Following the rescue of Richard Phillips, the network announced it's docu-pilot ''Pirate Hunters: USN'' about Navy ships and the dangers of being at sea

By Lynette Rice
April 17, 2009 at 04:00 AM EDT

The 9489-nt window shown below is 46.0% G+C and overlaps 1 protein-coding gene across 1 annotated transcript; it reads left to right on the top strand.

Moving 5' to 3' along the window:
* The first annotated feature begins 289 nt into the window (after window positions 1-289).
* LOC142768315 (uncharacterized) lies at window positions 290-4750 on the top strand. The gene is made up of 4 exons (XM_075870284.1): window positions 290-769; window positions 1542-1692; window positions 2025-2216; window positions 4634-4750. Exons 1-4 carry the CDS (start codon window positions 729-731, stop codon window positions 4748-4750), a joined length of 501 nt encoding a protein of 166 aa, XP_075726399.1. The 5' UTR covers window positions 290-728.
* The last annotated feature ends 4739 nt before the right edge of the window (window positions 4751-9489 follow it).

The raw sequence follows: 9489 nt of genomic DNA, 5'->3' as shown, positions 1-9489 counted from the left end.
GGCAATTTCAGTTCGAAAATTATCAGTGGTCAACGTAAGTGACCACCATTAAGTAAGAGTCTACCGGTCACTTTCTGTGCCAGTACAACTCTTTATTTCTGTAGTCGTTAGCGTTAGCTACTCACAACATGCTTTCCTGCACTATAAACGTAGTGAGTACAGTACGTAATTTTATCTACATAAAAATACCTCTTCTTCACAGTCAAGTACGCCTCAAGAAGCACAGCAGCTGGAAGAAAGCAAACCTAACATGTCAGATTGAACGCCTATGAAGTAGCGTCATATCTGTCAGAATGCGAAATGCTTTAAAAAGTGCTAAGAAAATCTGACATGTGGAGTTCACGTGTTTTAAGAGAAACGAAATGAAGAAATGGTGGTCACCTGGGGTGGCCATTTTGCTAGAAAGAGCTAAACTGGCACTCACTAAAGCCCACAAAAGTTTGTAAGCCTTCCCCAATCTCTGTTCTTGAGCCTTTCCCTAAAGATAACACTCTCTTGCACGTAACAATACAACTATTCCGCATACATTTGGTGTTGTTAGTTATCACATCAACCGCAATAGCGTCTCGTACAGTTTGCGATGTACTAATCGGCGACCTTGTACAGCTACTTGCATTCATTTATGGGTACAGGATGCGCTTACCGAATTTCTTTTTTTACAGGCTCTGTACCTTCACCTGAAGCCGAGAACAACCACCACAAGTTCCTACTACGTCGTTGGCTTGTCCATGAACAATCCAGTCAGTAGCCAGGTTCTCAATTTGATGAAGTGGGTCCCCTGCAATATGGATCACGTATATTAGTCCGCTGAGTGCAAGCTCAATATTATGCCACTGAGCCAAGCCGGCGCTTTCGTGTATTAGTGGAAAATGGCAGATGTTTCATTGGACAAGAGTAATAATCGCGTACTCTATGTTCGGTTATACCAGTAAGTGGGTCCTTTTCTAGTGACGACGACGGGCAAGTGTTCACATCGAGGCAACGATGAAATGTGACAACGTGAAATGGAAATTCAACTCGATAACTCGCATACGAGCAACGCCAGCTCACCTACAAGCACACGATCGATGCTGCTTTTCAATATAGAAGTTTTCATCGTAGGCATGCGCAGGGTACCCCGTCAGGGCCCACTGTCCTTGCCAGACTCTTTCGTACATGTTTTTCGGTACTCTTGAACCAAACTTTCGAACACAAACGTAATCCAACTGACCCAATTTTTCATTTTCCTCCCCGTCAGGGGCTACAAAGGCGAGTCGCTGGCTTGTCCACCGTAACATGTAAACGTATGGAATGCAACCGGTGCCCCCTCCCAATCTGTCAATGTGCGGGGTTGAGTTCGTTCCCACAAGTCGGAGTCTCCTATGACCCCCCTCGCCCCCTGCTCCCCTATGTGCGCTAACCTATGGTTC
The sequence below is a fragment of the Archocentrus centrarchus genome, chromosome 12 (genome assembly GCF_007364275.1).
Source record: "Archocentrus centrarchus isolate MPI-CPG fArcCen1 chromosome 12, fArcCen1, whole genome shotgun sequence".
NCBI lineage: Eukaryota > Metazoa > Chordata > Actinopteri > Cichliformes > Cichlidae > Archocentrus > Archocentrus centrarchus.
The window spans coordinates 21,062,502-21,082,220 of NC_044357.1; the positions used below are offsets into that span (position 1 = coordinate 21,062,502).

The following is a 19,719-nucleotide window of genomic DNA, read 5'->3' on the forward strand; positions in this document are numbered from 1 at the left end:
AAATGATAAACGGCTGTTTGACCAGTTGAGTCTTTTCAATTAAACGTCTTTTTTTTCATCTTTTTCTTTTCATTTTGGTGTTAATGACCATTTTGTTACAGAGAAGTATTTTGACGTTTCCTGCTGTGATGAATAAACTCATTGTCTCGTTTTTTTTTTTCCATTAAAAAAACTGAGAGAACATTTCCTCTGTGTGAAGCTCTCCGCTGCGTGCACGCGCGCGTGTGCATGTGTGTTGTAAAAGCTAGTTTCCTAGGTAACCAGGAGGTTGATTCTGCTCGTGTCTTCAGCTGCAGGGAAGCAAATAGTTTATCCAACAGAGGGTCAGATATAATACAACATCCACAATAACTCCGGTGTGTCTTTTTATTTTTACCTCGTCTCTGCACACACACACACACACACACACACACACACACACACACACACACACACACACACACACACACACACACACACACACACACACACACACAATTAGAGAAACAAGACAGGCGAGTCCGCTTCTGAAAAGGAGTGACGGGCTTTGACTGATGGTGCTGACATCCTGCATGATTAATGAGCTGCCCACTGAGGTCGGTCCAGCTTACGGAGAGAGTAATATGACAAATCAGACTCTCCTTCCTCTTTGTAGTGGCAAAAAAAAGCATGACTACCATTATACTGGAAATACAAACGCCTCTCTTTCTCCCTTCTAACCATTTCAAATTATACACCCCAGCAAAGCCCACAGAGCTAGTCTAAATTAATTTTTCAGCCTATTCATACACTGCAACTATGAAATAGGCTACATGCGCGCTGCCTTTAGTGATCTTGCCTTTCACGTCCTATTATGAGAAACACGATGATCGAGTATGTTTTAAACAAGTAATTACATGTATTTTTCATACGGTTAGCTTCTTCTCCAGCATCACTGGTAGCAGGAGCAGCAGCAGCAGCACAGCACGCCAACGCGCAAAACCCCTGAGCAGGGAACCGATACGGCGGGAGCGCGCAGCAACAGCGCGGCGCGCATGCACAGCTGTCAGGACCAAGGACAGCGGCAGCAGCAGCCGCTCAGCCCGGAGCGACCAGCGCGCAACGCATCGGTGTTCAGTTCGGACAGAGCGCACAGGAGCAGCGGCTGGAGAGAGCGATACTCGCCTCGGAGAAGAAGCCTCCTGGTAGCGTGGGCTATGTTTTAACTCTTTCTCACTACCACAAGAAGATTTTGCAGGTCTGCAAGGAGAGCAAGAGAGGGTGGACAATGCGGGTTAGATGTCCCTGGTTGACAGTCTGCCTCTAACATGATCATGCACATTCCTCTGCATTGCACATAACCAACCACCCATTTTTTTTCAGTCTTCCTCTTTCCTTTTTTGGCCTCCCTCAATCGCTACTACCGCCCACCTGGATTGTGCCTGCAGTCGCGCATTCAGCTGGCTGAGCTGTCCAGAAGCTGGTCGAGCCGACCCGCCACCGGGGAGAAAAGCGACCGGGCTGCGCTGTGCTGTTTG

Well, that didn’t take long. Just as American sea captain Richard Phillips was rescued from Somali pirates, Spike TV announced it was greenlighting a docu-pilot chronicling dangers on the high seas. If picked up, Pirate Hunters: USN will regularly embed camera crews on the USS San Antonio and the USS Boxer, the same Navy ship that helped bring Phillips to safety on April 12 after a five-day hostage standoff. ”Our plan is to show real-life action,” says exec producer Rasha Drachkovitch. ”We’ll break it down to the human side [and explain] what it’s like on the hunt.” Spike had been discussing the show with 44 Blue Productions (Lockup) for months, but as the military drama raged off the coast of Africa, the network snapped up the rights faster than you can say ”Jolly Roger.” ”We weren’t sure whether the events that transpired would help us or hurt us with closing this deal,” admits Sharon Levy, Spike TV’s senior VP for original series, who says it’s too early to know whether any footage from the Phillips saga will be a part of the pilot. Then again, she wouldn’t rule it out: ”Since we want to explain Piracy 101, it could be included in that. Our aim is to give viewers a front-row seat in the Navy’s fight.” Sounds good. Now, who has the bottle of rum?